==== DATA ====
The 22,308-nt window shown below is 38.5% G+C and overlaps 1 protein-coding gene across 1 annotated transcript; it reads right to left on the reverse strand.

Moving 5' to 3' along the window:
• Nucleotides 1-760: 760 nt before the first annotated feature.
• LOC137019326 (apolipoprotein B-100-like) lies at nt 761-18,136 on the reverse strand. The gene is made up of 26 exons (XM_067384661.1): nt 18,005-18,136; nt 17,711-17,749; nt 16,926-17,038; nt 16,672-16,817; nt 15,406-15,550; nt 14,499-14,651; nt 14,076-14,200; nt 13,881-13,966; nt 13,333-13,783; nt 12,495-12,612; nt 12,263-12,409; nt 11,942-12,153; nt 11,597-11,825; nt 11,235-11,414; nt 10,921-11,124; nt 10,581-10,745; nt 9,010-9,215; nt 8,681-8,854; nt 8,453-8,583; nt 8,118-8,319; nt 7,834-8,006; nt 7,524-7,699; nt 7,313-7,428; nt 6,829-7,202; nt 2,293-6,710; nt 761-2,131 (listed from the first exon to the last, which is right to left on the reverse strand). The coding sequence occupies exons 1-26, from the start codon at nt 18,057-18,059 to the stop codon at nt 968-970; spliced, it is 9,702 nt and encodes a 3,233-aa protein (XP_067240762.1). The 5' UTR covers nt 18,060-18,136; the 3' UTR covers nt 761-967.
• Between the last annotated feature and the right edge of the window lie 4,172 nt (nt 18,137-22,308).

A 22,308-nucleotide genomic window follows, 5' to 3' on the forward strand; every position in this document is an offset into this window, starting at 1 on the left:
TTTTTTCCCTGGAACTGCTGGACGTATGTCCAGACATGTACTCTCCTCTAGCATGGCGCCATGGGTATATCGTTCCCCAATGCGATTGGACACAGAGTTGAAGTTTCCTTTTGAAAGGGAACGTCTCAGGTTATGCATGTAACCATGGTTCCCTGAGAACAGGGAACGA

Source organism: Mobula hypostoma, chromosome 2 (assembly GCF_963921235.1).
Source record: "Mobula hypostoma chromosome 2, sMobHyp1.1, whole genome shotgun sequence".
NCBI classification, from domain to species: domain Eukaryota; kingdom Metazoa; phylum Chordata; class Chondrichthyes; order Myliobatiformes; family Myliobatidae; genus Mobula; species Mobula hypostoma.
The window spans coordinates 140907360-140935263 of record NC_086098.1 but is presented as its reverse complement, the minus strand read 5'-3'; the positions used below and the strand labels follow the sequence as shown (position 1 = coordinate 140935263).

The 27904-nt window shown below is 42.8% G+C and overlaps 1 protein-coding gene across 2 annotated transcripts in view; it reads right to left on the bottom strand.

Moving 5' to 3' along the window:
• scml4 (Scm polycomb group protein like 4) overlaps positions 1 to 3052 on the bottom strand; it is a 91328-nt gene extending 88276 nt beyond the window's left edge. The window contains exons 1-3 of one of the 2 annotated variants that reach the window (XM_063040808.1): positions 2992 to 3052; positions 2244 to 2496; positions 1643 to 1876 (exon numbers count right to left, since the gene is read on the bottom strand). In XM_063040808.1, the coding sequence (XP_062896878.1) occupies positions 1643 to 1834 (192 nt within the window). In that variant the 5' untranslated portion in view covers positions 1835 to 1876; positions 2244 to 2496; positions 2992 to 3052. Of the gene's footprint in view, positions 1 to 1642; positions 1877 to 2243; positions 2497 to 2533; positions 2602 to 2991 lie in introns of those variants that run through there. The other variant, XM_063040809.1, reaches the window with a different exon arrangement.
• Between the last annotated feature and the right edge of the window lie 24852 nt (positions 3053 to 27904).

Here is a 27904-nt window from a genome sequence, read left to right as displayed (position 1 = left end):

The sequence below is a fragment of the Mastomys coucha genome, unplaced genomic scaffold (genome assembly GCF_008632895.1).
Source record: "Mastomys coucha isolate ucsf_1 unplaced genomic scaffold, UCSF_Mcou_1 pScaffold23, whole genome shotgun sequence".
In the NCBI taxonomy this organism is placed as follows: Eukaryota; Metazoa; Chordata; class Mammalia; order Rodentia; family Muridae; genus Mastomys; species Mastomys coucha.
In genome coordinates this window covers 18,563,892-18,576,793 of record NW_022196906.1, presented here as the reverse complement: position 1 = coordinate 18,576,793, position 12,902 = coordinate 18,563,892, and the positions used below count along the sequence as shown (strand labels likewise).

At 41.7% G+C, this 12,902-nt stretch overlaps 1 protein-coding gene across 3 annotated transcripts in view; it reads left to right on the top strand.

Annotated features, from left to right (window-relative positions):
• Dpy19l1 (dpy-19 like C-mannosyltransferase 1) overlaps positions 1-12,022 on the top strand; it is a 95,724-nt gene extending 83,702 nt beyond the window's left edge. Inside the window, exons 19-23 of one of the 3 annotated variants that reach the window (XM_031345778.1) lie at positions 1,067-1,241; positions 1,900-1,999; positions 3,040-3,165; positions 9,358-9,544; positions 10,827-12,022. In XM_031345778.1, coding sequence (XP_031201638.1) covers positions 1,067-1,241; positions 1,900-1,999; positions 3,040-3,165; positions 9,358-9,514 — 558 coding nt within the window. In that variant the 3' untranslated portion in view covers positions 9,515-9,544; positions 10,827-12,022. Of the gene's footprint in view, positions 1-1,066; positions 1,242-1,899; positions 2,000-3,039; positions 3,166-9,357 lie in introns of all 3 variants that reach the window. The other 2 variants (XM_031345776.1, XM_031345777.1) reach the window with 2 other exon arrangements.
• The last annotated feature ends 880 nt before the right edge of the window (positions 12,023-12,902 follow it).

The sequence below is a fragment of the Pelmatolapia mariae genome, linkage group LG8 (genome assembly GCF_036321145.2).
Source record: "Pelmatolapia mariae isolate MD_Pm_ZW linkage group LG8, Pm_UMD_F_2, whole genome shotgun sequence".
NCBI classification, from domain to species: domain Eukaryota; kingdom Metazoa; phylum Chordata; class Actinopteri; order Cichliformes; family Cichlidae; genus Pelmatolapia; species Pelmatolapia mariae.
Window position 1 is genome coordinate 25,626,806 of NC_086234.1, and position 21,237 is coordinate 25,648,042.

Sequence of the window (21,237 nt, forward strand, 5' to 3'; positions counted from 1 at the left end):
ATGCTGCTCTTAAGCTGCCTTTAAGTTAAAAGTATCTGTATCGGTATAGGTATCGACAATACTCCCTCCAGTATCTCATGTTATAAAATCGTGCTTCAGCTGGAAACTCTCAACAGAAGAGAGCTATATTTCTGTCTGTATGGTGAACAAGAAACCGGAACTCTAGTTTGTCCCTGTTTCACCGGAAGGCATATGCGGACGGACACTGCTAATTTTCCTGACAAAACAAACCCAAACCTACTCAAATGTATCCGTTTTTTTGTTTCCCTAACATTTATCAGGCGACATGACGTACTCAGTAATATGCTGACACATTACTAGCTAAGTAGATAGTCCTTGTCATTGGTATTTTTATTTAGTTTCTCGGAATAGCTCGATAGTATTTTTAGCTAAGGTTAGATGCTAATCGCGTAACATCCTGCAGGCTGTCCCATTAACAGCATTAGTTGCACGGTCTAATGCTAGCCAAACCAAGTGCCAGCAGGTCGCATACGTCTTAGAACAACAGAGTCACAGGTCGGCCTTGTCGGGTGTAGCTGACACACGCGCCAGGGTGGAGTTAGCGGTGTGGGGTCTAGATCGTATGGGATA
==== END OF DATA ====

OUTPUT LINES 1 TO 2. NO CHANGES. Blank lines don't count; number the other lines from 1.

The 22,308-nt window shown below is 38.5% G+C and overlaps 1 protein-coding gene across 1 annotated transcript; it reads right to left on the reverse strand.

Moving 5' to 3' along the window: